After each milking the floors were washed in order to maintain cleanliness and pleasant working conditions.

No stooping or bad backs here becasue the dairyman (John or William) was working at the same height as the business end of the cows.

The barn, which is used in the poorer winter weather and prior to each milking, also had soft flooring for the cattle to sit or stand on.

The stalls area was six inch deep rubber matting . . . both dairymen and cattle had the modern luxury of not constantly sitting or walking on hard floors.

The slatted floor seen here has a slurry pit underneath so the muck fell through and the unit was almost self-cleaning. . . except when it froze in winter !

They are digging out a larger pit to enable them to store more slurry . . . it is not regarded as waste as it is subsequently used to fertilise the land.

This new storage facility will make things easier for them when conditions are not suitable to spread the slurry back onto the fields.

Quality grass is one of their biggest assets so they must nurture the soil and not damage it by driving over it when it is soft and wet.

William explained how they cut and store grass as silage during the summer months.

A new barn, as yet still open to the sky, stores the grass in bulk rather than using plastic covered bales.

Time to head out and meet the other workers . . . fortunately the expected rain was nowhere to be seen.

To start their herd they bought in cattle from other farms in the north of England . . . a task which logistically needed to be accomplished between

the cow's morning and evening milkings.  Now they nurture many of their own offspring each year to develop the herd and so become self sustainable.

Unlike the farm we visited two years ago where cattle had a three year working life, many of these animals are now reaching their tenth birthdays.

There are two main types . . . the Friesian . . .
. . . and the Holsteins  ( hope I've got that right )

The Holsteins can produce more milk each year but don't maintain that high production over time. They can also be quite skittish !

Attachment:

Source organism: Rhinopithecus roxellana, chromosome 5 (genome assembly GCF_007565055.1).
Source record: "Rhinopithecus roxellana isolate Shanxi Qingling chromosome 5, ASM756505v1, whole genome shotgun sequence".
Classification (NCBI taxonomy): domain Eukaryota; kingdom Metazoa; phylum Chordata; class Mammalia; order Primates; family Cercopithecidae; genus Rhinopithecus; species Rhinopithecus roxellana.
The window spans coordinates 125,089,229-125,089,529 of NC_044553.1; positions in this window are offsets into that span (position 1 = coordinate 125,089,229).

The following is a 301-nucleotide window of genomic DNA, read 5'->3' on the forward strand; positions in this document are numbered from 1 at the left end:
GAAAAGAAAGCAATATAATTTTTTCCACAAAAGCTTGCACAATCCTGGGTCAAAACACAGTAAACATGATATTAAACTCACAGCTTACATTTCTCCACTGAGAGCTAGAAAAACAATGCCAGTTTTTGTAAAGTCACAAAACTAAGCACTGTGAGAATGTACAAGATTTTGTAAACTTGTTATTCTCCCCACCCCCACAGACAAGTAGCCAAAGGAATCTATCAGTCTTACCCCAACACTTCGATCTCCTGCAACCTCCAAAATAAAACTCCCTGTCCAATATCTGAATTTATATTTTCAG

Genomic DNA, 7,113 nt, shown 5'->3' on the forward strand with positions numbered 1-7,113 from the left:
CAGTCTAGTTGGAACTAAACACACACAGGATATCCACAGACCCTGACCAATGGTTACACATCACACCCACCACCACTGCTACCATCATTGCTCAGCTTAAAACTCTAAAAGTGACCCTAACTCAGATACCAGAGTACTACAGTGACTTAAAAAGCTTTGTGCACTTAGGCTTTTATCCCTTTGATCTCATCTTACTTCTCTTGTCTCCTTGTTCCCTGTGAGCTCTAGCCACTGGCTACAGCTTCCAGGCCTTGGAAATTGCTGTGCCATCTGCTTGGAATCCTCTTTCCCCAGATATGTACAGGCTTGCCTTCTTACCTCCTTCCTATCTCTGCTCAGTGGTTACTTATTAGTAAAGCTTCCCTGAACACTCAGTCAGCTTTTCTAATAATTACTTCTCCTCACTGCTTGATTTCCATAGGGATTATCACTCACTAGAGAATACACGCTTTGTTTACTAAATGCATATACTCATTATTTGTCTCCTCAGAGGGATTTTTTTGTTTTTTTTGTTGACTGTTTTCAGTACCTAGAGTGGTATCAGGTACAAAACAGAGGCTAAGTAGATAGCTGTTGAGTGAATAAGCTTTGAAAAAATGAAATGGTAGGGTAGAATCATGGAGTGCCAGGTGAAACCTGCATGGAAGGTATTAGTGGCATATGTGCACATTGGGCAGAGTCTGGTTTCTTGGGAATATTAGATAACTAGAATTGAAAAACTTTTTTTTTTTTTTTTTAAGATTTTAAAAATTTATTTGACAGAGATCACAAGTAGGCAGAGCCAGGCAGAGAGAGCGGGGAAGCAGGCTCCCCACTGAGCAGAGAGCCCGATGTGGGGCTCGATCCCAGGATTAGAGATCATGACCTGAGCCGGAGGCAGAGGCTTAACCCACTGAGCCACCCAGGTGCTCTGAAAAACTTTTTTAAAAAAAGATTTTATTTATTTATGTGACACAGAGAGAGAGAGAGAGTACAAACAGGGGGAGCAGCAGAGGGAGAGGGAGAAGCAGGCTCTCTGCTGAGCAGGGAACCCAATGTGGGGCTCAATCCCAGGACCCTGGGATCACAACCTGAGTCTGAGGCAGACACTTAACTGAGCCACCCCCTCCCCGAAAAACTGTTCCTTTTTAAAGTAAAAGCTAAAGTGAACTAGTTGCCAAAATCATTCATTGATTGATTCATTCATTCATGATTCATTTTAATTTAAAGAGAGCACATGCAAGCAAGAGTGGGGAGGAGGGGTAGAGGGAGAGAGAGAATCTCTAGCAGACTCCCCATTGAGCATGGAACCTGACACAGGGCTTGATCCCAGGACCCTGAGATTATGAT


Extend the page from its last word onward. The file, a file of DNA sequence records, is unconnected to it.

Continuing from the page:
The Friesian are more placid and produce good milk for a longer period of time . . . a winning combination for this farm.

John and William like to see about 27 litres of quality milk from each cow on a good day and had all the statistical information

about name, age, milk yield, offspring and full veterinary history to hand on a mobile phone App !

The farm also hosts their small herd of sucker calves and about 150 sheep . . .  not forgetting William's sister's two fell ponies in the field above.

They've considered diversification into milk products on the farm but are not set up to make cheese, too remote to serve ice cream,

and too busy for one of them to take time out for local milk deliveries . . . so their milk is sold in bulk to the dairy industry.

As if to prove how friendly they were . . . the Friesians would often creep up behind us and give us a friendly nuzzle !

John, Janice and William seem to have set up a busy and profitable farm without too much stress for man or beast.

They seem to have managed to blend a good work/life balance which was a delight to see. . . full marks.

- - - o o o - - -

After our tour of the farm we said our goodbyes . . . and as per that forecast, it started raining . . . perfect timing !

The White Hart Inn . . . Bouth, near Haverthwaite in the south Cumbrian Rusland Valley.

John and William joined us for lunch in the pub.